With the mandate to lower carbon emissions in Europe rapidly approaching, automakers on the continent are making the shift to zero-emissions products, mostly battery-electric vehicles, with the latest being Fiat.
Officials at the Fiat Chrysler-owned brand said by the end of next year 60% brand’s line-up will be electrified, either hybrid or full electric.
“By end-2021, out of all Fiat models offered, 60% will be electrified, better than the market average,” Luca Napolitano, head for EMEA for Fiat, Lancia and Abarth brands, said in a recorded web presentation Tuesday.
The shift, while necessary, is somewhat amusing as Fiat Chrsyler’s now-deceased former chief Sergio Marchionne didn’t care for electric vehicles. Ultimately, he changed his mind, putting the development and production of several EVs into his final five-year product plan. However, the company has been a laggard in the arena.
Fortunately, the merger with PSA is expected to help accelerate the FCA’s EV development, once it’s finally settled early in 2021. However, the automaker isn’t sitting idly by, waiting for PSA to come in and solve its problems.
Earlier this year, Fiat introduced the fully electric Nuova 500 small car, as well as hybrid versions of its 500 and Panda models, along with hybrid Y, Lancia’s only vehicle currently on offer. Additionally, there are more Fiat models that will be offered as hybrids going forward, including the 500X compact SUV and the Tipo sedan.
The company got serious about electrification before the merger talks with France’s PSA ever began, starting with the hiring of Micky Bly as its global powertrain chief. Bly headed up General Motors team that brought the Chevrolet Volt to the market.
In a previous interview with TheDetroitBureau.com, Bly said that FCA will try to reposition itself as one of the industry’s leaders in electrification “over the next 12 to 18 months.”
“We’re not leaders now,” he said Bly, who didn’t offer specifics at the times, only assurances, “but we will be soon.” Despite progress coming slowly, FCA hasn’t been entirely without electrified products in recent times.
The all-electric Fiat 500e made its debut during the 2013 model-year. And though Marchionne seemed to be speaking half in jest when he asked consumers not to buy it – because it cost $10,000 more to build than Fiat could sell it for – potential buyers took him seriously, demand barely registering as an asterisk on the sales charts.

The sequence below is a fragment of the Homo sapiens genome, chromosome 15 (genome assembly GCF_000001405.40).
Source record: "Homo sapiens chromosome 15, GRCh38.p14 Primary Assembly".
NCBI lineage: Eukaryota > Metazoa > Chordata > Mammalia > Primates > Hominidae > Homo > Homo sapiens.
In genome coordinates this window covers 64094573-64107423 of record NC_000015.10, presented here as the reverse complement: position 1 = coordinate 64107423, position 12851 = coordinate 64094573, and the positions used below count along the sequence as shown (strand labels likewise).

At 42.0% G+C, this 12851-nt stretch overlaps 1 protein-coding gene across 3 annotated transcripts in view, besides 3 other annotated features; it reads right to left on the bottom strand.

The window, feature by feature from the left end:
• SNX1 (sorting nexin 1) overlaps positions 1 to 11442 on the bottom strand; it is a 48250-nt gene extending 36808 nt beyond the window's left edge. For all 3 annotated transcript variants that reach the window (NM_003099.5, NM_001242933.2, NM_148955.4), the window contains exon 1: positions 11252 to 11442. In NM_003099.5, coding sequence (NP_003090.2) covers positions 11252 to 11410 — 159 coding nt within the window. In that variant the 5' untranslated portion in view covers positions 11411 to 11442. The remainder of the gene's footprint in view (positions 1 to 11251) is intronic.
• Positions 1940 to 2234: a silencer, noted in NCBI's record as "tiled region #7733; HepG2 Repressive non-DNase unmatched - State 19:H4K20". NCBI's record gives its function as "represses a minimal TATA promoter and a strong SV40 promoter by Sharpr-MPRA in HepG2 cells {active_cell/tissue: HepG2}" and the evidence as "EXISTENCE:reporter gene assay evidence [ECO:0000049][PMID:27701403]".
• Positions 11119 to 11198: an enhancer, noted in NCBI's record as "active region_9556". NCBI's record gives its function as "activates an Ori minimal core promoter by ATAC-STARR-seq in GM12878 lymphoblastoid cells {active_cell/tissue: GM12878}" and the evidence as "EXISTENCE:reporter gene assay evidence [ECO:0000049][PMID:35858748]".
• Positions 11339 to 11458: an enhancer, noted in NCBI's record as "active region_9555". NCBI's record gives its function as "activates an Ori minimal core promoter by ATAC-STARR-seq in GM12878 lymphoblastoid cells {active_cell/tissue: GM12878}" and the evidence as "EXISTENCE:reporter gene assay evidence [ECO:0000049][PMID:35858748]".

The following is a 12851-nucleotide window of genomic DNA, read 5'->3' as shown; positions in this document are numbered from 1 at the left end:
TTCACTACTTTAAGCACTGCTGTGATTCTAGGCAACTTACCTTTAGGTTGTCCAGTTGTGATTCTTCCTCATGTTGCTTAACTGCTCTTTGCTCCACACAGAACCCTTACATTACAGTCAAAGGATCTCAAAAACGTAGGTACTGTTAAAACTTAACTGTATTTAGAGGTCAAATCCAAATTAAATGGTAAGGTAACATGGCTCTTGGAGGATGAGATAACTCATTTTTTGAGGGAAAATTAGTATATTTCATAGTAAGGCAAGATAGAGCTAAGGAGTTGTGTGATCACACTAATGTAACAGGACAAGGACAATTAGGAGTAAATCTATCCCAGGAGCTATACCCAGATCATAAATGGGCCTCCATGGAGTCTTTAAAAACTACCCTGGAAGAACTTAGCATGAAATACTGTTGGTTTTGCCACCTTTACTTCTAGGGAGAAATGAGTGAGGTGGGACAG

FCA followed up three years later with the Pacifica Hybrid, which is actually a plug-in, rather than a conventional hybrid. And 2019 saw the launch of FCA’s Jeep Wrangler with a “mild,” or 48-volt hybrid system.
However, it would seem that Bly’s predictions about the company’s direction are coming to fruition. Aside from the aforementioned Fiat offerings, Jeep rolled out its new hybrid Wrangler, the 4xe, this year.
In all, the company expects to launch more than 30 electrified nameplates by 2022. The 2020 calendar year saw seven new EVs in the FCA global line-up, including a number of electrified Jeep vehicles, a second-generation Fiat 500 BEV, Fiat Ducato BEV and Maserati’s first hybrid, the Ghibli introduced in July.
Maserati’s hybrid is just the beginning as the brand plans to be completely battery-electric by 2025. It also will launch a hybrid version of its second SUV, the Grecale, next year, CEO Davide Grasso said recently.
Initially, the Grecale will be available with either a conventional gas, or a hybrid-electric powertrain. Later on, an all-electric model will follow, according to the automaker.
And still more battery-based products are in the pipeline, according to Grasso. “The new Gran Turismo and Gran Cabrio models will be electrified, too,” he said during the webcast, adding that, “All our line-up will be electrified in the next five years.”
Moving forward, all-electric Maseratis will be dubbed “Folgore,” the Italian word for lighting. The Gran Turismo and Gran Cabrio are expected to be the first all-electric offerings from the brand, ahead of the Grecale.